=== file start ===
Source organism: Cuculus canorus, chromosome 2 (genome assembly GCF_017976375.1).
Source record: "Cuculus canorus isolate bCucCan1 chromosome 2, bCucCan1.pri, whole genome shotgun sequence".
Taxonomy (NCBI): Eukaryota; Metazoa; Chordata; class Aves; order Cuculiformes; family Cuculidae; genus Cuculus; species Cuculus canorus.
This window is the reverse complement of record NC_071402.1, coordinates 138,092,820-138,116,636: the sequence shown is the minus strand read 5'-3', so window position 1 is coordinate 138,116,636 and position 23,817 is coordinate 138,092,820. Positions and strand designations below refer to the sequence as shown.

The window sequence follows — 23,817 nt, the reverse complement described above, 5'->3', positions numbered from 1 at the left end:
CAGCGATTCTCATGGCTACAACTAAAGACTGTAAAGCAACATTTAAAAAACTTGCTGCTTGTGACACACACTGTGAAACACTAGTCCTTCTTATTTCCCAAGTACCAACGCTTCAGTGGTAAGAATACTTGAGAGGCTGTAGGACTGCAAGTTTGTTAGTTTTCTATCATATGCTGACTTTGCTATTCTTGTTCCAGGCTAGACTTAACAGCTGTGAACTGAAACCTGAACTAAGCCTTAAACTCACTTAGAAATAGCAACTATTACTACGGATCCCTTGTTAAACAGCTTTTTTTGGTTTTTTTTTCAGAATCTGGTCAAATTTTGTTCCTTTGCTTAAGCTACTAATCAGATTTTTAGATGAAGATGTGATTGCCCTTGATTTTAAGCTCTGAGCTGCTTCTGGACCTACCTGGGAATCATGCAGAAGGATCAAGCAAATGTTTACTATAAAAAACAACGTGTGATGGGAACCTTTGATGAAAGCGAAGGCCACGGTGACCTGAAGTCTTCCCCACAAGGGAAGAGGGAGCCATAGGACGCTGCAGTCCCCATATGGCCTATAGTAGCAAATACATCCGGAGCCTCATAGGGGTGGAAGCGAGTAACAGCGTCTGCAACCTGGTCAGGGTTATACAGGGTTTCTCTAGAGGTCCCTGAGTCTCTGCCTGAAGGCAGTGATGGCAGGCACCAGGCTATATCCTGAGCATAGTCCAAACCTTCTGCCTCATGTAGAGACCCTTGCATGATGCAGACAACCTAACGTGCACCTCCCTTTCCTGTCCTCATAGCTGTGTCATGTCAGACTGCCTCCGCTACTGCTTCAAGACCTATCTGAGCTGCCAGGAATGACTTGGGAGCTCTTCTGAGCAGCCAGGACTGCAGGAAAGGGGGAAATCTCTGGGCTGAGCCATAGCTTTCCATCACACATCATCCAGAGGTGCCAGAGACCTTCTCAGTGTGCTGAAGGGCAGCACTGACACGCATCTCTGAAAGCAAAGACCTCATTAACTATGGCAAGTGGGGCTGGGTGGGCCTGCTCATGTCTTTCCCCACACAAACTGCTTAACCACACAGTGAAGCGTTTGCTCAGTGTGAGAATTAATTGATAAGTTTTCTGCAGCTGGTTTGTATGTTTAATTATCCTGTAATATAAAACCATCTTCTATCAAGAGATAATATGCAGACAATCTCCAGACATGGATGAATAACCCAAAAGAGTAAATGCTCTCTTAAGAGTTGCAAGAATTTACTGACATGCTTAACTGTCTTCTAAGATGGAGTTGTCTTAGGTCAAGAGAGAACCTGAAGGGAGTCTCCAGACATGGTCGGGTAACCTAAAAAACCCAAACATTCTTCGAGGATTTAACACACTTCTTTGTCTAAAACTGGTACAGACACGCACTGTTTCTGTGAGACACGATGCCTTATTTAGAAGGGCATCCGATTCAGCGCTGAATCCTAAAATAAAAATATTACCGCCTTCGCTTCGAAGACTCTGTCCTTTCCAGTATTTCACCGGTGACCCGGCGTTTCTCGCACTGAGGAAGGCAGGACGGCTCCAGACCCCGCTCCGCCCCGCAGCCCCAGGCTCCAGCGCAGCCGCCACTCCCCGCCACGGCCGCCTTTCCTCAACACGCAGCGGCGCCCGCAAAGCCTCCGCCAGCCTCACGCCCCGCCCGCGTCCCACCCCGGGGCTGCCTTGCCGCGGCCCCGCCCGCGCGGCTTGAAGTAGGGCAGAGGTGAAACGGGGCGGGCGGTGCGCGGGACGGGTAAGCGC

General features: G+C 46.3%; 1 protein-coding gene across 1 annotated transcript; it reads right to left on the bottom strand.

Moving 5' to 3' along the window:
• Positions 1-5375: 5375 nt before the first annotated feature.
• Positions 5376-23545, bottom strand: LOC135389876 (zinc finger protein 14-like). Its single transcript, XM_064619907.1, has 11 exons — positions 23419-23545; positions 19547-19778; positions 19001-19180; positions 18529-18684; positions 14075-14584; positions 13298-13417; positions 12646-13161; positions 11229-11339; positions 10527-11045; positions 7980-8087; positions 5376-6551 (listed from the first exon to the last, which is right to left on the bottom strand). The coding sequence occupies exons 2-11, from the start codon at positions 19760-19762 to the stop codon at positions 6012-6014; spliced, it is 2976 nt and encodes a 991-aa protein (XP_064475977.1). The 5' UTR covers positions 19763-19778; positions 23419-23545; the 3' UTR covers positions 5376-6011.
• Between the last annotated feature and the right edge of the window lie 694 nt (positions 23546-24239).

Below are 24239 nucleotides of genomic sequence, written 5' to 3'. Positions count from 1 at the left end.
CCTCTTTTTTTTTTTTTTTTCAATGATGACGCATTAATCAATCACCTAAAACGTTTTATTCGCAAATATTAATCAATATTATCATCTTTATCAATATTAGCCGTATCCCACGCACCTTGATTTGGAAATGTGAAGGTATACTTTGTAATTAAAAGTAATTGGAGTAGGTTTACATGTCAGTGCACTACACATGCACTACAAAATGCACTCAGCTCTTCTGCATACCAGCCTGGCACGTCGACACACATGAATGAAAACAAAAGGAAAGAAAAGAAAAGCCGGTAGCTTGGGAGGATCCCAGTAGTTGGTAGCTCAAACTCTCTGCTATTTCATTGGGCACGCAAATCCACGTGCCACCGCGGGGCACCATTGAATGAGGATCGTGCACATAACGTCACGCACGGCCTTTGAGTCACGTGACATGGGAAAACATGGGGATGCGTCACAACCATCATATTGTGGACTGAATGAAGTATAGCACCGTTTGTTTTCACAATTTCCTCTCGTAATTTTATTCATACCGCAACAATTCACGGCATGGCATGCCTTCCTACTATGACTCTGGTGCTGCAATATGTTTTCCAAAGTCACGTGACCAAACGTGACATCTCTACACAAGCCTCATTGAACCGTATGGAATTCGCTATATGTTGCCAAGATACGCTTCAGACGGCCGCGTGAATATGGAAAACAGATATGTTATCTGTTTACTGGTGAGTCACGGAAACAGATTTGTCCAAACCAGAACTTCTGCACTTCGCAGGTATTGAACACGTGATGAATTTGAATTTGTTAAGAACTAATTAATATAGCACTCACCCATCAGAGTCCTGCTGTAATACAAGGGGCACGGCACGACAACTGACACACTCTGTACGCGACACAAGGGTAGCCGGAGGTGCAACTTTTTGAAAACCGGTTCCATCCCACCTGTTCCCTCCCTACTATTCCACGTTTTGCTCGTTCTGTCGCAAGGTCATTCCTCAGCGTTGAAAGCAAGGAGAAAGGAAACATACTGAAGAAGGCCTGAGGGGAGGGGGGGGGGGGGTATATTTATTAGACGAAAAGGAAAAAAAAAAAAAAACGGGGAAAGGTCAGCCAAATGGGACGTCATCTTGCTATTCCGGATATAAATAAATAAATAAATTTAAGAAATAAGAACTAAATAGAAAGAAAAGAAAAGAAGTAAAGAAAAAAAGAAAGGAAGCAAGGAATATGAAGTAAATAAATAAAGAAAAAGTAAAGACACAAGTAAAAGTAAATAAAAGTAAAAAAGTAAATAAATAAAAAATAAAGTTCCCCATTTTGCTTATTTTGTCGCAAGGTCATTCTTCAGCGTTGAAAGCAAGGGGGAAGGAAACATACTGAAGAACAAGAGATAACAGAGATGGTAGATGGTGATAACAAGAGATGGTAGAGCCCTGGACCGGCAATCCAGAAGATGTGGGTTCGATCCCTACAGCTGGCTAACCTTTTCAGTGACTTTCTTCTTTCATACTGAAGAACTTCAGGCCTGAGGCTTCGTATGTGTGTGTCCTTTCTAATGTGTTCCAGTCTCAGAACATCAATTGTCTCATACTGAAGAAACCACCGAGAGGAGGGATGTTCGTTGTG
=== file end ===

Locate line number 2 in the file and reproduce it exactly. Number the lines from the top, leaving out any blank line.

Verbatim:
Source record: "Cuculus canorus isolate bCucCan1 chromosome 2, bCucCan1.pri, whole genome shotgun sequence".